This piece from the Newsweek is precisely the sort of reportage that will cost Iraqi lives -- mostly insurgent lives -- down the track. I wrote above that I hated the Svengalis who lured the credulous into military death traps.

Inside the sprawling slum of Sadr City, members of the Mahdi Army were itching for a battle, and already feeling like victors. Never mind that raw sewage ran down the gutters, giving an overpowering stench in the 115-degree heat. Well-organized groups of militiamen stood guard, guns at the ready in case Coalition forces appeared. Around the corner from the One-Eyed Woman's Market, an outdoor emporium largely abandoned because of recent fighting, fighters cruised around, waving AK-47s and shouting taunts urging Americans to come and get them.

Traps had been laid. A NEWSWEEK correspondent watched as other fighters brazenly planted more than a dozen hidden bombs, or improvised explosive devices (IEDs). First they set fires inside tires lying in the street, which melted the macadam underneath. Then they sank the IEDs into the molten asphalt and let them cool. Within hours, there was no sign of the devices, which could be detonated with the remote control of a car alarm whenever Coalition vehicles passed by. "The U.S. can't go any further," said one Mahdi Army commander, Sheik Amar, 28. "Even the helicopters aren't flying overhead." Allawi flexed his muscles, but in Sadr City and many cities and neighborhoods like it, insurgents and thugs still ruled the streets.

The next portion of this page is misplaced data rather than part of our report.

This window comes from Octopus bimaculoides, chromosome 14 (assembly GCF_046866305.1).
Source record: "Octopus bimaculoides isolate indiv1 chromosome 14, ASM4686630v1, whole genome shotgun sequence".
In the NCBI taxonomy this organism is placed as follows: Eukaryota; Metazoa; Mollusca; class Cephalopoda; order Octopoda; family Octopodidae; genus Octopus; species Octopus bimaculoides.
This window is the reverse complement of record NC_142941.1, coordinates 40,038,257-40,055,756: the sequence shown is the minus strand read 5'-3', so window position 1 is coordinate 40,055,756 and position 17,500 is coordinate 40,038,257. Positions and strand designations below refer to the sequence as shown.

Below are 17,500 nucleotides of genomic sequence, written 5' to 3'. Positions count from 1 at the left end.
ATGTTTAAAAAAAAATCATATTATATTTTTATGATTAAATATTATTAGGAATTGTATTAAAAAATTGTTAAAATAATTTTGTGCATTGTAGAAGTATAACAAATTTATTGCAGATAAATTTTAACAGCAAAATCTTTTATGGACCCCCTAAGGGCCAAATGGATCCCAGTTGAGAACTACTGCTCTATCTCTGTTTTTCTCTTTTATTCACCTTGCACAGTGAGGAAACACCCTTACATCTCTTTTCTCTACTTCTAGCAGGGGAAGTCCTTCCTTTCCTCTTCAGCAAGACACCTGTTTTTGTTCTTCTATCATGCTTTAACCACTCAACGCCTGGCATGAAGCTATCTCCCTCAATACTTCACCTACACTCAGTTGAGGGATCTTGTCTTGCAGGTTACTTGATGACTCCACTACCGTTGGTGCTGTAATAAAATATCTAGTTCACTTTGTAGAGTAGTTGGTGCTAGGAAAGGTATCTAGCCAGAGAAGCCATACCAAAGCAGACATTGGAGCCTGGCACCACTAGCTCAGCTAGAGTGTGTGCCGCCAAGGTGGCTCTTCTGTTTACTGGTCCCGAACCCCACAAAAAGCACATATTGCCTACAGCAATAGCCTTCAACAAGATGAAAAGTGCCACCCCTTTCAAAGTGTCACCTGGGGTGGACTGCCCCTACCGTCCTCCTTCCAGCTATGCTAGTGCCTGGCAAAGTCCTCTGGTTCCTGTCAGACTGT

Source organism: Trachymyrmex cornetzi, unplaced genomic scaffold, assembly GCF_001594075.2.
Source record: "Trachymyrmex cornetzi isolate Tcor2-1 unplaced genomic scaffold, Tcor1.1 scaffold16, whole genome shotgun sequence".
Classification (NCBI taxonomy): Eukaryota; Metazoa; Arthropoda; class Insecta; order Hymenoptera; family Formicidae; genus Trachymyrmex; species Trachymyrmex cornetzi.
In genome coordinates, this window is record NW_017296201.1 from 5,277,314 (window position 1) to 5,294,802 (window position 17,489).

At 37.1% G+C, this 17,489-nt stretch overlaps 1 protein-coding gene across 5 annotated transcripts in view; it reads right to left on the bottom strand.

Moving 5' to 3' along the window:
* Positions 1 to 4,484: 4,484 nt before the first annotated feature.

"Well-organized groups of militiamen", we are told, who are employing the professional tactics of cruising around, "waving AK-47s and shouting taunts urging Americans to come and get them". It's a trap. Get it? A trap. The fact that no American vehicles drive over this clever minefield is ascribed, not to the basic common sense one would find in a goat, but to fear. "'The U.S. can't go any further,' said one Mahdi Army commander. 'Even the helicopters aren't flying overhead.'" Lest they fly over IEDs buried in asphalt.

Newspaper articles have long described how US troops are routinely taught to watch for IEDs molded into concrete curbs, flowerpots or other objects, so of course they will miss IEDs melted into asphalt. EW aircraft routinely sweep ahead of US convoys jamming IED frequencies of precisely the sort used by garage openers, cell phones and other commercial remote controllers. Why would they be effective against car remotes? It is a basic adage never to underestimate the enemy. US soldiers are repeatedly told their enemy is cunning and ruthless. But the press has the habit of informing the world that American soldiers are as dumb as a box of rocks. And the enemy dies by the hundreds and thousands when he believes this. Pitifully, needlessly and tragically. Those IEDs that have been melted into the asphalt will kill and maim Iraqi civilians by the gross. Because commercially available remote control devices are, well, used commercially. And those Madhi Army fighters who "ruled the streets" will be deader than doornails when they run into trained troops. Dead.